Private Sector Foundation Uganda (PSFU), has expressed discontent with Kenya’s decision to ban milk powder importation in a bid to protect processors from regional competition.
In a memo dated March 6, to all importers of milk produce in Kenya, Kenya Dairy Board, said the country expects more rains this month, which will boost local milk production and reduce the need for imports, thus the indefinite suspension of milk powder importation.
“In anticipation of the long rains, the government has stopped the importation of milk powder to cushion the industry from surplus production and low producer prices,” the board’s managing director Margaret Kibogy wrote to milk powder importers in a letter dated March 6.
“Consequently, the board has temporarily suspended the issuance of these import permits until further notice.”
The regulator said it will continue to monitor the production and demand dynamics of the commodity before deciding when imports of milk powder can resume.
The move is seen as protecting processors and farmers from lower priced milk from neighbouring Uganda.
“We will make a decision [of lifting the ban or not] after the monitoring, this is to the benefit of the farmer,” Ms Kibogy told sections of media.
The long drought has resulted in the current high milk prices.
The board has also suspended the issuance of import permits.
Now, PSFU, an apex body for the private sector made up of 230 Business Associations, Corporate bodies and the major Public Sector Agencies that support private sector growth in Uganda, says the decision contradicts East African Community (EAC) Trade Protocals.
Ms Sarah Kagingo, the PSFU Vice Chairperson, says the decision is a barrier to regional trade which should be a cornerstone of EAC Partner States.
“Kenya’s ban on importation of our products is not new, if it’s not milk, it’s eggs or grain. The ban contradicts the EAC (East African Community) trade protocols, the Common Market Protocol on free movement of goods and services, as well as the agreement that established the African Free Continental Trade Area (AfCFTA),” said Ms Kagingo.
Asked whether PSFU would consider organising milk processors in Uganda for a protest at the Kenyan border, Ms Kagingo said their approach is engagement.
“Our approach is engagement not belligerence. Experience shows that engagement delivers,” said Kagingo.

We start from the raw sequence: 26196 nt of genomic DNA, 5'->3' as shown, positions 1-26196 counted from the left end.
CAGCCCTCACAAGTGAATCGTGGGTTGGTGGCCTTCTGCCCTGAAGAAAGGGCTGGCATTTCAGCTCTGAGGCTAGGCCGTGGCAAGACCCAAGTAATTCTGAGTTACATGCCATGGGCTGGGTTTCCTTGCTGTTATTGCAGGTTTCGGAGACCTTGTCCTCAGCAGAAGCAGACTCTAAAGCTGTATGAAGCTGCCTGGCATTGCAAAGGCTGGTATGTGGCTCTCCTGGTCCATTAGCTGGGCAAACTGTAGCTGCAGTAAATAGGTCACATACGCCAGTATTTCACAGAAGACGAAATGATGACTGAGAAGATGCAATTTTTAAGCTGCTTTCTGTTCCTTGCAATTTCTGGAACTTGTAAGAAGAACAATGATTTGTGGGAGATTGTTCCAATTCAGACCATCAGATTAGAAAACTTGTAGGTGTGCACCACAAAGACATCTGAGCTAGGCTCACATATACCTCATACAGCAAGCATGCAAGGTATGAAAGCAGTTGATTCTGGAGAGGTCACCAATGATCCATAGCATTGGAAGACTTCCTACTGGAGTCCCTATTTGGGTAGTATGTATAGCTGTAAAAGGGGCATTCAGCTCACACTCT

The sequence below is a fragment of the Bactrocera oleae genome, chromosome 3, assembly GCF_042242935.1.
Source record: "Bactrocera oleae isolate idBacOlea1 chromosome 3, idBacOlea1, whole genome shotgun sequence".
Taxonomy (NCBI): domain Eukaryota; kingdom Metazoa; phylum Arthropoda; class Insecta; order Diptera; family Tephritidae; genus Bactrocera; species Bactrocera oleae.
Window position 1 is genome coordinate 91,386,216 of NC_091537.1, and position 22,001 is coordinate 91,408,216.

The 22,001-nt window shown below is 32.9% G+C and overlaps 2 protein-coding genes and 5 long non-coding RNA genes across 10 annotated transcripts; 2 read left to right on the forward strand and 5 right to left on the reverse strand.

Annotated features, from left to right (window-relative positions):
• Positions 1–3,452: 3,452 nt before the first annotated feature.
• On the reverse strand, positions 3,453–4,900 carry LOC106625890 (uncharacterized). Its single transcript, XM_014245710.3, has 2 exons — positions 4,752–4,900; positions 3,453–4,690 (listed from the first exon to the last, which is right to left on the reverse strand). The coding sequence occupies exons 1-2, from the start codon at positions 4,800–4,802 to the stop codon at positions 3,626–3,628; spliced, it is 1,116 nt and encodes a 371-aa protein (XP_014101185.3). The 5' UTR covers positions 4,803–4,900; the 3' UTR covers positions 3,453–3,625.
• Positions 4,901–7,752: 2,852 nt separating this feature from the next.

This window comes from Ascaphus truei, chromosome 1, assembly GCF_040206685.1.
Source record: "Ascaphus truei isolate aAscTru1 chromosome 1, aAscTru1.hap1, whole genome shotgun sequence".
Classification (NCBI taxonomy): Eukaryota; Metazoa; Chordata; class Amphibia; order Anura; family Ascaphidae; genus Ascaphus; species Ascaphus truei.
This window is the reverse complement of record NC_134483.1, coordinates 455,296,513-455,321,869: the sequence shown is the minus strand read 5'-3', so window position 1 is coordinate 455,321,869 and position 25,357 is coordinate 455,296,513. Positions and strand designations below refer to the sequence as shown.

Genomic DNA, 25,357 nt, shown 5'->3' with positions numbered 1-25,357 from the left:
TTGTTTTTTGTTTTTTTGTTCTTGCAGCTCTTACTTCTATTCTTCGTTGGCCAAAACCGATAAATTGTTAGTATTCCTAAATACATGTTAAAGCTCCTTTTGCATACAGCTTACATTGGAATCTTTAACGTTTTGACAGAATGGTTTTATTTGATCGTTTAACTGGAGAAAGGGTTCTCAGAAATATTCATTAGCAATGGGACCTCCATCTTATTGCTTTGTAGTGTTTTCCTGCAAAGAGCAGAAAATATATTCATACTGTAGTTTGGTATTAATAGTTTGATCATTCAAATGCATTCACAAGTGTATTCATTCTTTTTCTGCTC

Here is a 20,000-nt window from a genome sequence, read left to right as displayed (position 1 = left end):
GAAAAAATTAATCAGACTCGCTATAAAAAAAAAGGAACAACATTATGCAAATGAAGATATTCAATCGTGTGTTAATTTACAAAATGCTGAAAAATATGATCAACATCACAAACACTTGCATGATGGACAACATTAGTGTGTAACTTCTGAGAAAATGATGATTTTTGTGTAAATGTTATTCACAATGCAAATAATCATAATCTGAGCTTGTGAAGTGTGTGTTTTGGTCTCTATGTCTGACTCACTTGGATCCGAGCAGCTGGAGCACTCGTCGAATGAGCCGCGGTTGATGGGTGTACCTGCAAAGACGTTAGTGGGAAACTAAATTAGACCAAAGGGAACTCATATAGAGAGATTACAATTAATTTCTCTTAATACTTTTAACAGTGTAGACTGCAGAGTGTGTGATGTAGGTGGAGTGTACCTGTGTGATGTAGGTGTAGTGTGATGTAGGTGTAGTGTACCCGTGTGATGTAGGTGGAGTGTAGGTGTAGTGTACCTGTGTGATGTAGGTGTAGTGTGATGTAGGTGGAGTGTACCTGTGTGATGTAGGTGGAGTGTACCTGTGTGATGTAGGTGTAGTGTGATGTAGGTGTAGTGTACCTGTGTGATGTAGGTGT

She added,” regional trade should be the cornerstone of EAC Partner States’ policies. Our countries signed the Common Market Protocol in 2009 which came into force in July 2010. However, the practice often contradicts what was ratified, and businessmen engaged in export need handholding. We (PSFU), in partnership with the Ugandan government, have held several business summits to, among others, resolve barriers to trade and travel.”
Asked what steps PSFU would take, Kagingo said Uganda’s private sector apex body will engage the Ugandan government and KEPSA.
“At a strategic level, we partner with government in pursuit of integration of markets for the benefit of the entire private sector in the region. We will table the unfortunate development to the Ugandan government to use their good offices and diplomatic mechanisms to engage the Kenyan government. We will also engage our counterparts – KEPSA,” Kagingo said.
Decision contradicts recent decisions on regional trade by Kenyan authorities
In late October 2022, President Ruto announced plans to lift the March 2021 ban imposed by President Uhuru Kenyatta’s administration on Ugandan agricultural produce.
The Kenyan government said at the time that it was protecting its farmers from being disadvantaged by the cheaper produce from Uganda.
When President Ruto assumed office, and subsequently toured Uganda in October, he suggested that the ban on farm produce from the neighbouring nation would be lifted.
“It is our place as leaders and citizens of the East Africa Community (EAC) to work together to transform our borders which today stand out as barriers and convert them to bridges so that goods, people, and services can move across this East Africa without any impediments,” Dr. Ruto said on October 9, 2022 during his address as the guest of honour at Uganda’s Independence Day celebrations in Kampala.
“There is absolutely no reason why food cannot be available in our region. If there is food in Uganda, it should find its way to Kenya. If there are opportunities in Kenya, Ugandans should be able to access those opportunities,” added Ruto.
The ban on agricultural produce from Uganda, especially milk, maize and eggs, saw a significant reduction in the volume of trade between the two nations.
In late October, President Ruto reiterated his decision to lift the ban on farm produce from Uganda.
Speaking at a function of the Kenya Association of Manufacturers (KAM), President Ruto said: “Uganda should bring cheaper milk here because they can produce it more cheaply. We should (also endeavor) to add value to our milk.”